Named for the epiphanic moments people have while sitting at stop lights and observing, the down-to-earth yet hard-nosed southern Rock and Roll band, Stop Light Observations, referred to by fans simply as SLO, has been on an unbelievable wave of momentum, especially in the past few months. Recently releasing the highly anticipated album, TOOGOODOO, titled for the river in which the album was live-track-recorded on (nobody does that anymore); TOOGOODOO is SLO’s likely last chance to realize their potential—and trust me, their potential is through the roof.
SLO has gone through extreme transformation lately, as their incredible bass and electric-fiddle player, Coleman Sawyer, left the band, as did their ridiculously talented lead guitarist, Wyatt Garrey, who moved on to pursue a solo career. But when one door closes, another is Chuck-Norris-kicked open. As the dust settled, SLO was left with 5 members: drummer Luke Withers, guitarist Louis Duffie, lead singer Will Blackburn, song writer/synthesizer/guitarist/keyboardist/dog-lover John-Keith Culbreth, as well as a new bass player, whose name is currently unknown to the public.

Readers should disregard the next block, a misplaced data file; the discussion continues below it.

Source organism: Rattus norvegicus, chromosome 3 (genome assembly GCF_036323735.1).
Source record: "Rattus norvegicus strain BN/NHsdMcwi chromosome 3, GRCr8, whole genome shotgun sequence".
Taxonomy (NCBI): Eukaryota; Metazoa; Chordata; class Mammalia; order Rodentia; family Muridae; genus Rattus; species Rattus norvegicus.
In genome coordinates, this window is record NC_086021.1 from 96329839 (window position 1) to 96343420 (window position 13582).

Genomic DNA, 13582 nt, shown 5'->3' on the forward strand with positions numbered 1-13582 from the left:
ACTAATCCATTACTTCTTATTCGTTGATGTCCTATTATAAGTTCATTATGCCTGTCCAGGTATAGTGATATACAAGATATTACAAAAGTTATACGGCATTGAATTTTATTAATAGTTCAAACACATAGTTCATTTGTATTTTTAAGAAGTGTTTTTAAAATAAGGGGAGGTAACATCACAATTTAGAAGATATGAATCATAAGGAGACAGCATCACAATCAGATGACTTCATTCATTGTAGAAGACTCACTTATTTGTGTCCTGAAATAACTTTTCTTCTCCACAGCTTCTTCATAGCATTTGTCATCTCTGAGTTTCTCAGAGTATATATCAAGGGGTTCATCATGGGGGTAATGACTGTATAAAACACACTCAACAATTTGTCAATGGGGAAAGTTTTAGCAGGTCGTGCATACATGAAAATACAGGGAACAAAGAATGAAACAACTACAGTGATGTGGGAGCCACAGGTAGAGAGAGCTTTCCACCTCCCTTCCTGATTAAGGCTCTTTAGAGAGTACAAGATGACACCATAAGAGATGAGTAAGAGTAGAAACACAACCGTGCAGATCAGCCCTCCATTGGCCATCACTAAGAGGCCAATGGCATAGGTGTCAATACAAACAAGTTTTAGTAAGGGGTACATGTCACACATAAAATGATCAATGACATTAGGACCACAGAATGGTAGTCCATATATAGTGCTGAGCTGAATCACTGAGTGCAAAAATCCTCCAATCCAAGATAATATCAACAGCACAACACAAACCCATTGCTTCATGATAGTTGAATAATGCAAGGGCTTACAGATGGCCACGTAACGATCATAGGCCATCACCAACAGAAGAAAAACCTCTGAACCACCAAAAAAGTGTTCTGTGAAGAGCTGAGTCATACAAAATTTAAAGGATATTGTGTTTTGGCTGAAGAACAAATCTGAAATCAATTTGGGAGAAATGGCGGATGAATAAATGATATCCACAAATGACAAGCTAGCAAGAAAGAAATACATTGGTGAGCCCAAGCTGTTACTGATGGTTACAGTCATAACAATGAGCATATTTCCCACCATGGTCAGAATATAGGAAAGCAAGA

Word to wise- the lead singer’s voice is worth the price of admission alone. He is truly one-of-a-kind. His haunting voice transcends time and space, and his vibrato gives you chills.
The Charleston, South Carolina band members have known each other since high school, creating a bond between themselves that derives from unfettered creativity. I truly put SLO in their own category of music, but if I had to compare them, I would say they’re a combination of Kings of Leon, My Morning Jacket and The Black Keys, with hints of your electronic bands like GriZ and Big Gigantic. If I were describing SLO in a more visceral, tangible way, I would say they’re a mixture of ‘That moment when’ you get an A on a test when you’re expecting a C”, ‘That moment when it drops”, and/or “That moment when’ you’re in the midst of a time in which you realize you truly have never been happier.” They use rock-and-roll as their baseline, adding aspects of electronic synthesizer, saxophone, and mind-numbing, eardrum-crushing guitar solos to truly grab you by the insides and turn your elation inside out and upside down.